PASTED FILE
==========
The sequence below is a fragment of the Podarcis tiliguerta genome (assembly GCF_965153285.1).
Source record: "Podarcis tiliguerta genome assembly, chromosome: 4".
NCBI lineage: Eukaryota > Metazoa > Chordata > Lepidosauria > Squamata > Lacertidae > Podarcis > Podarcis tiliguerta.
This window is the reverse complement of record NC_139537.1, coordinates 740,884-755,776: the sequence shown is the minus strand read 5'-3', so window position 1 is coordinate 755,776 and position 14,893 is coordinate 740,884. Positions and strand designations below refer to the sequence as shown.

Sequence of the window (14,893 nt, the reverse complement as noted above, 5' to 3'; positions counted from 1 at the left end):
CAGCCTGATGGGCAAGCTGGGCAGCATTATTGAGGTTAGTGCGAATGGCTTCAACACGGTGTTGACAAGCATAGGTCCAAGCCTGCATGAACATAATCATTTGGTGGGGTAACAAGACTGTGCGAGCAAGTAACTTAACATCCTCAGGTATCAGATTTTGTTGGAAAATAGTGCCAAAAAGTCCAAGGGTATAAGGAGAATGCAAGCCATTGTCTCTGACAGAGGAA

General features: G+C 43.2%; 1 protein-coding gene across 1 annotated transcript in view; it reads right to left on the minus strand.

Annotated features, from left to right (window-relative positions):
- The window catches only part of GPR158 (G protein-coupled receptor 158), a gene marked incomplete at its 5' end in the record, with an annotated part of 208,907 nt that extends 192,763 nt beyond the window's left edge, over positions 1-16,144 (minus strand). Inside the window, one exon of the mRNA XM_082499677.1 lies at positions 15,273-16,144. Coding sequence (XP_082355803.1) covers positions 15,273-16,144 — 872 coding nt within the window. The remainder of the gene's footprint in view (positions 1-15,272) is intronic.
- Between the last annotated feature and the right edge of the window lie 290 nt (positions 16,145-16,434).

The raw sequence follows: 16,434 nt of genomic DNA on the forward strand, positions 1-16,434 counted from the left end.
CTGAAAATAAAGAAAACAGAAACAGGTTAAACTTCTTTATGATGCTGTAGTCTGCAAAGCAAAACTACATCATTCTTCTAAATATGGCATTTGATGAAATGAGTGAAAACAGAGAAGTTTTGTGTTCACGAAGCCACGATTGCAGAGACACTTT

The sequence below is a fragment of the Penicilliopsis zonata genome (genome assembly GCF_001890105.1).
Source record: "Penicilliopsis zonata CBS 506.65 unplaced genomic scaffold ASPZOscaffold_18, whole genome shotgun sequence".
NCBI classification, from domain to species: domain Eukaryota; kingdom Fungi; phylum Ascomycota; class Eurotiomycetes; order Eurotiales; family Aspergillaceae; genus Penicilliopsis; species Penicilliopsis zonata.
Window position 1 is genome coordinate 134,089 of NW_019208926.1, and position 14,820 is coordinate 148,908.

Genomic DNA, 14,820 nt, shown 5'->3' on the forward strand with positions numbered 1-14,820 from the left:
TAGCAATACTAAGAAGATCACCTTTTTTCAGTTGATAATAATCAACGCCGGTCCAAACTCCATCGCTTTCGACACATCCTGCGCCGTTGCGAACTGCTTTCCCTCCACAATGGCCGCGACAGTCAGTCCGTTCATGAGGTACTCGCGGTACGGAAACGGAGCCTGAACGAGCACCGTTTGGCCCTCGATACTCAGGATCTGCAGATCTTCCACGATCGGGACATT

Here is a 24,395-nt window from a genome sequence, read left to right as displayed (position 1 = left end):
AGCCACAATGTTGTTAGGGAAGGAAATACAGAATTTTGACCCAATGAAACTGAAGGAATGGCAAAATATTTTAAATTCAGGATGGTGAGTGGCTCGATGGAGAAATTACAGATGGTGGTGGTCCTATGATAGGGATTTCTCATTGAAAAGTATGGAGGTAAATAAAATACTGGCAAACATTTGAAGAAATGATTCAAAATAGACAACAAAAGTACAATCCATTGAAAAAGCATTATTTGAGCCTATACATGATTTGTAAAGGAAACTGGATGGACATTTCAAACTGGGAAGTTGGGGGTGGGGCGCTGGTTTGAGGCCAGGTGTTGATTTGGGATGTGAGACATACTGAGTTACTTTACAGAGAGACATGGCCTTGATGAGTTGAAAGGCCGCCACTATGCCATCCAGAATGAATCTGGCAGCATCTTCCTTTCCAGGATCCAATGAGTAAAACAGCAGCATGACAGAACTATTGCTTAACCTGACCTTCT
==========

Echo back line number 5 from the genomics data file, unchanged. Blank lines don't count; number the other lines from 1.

Sequence of the window (14,893 nt, the reverse complement as noted above, 5' to 3'; positions counted from 1 at the left end):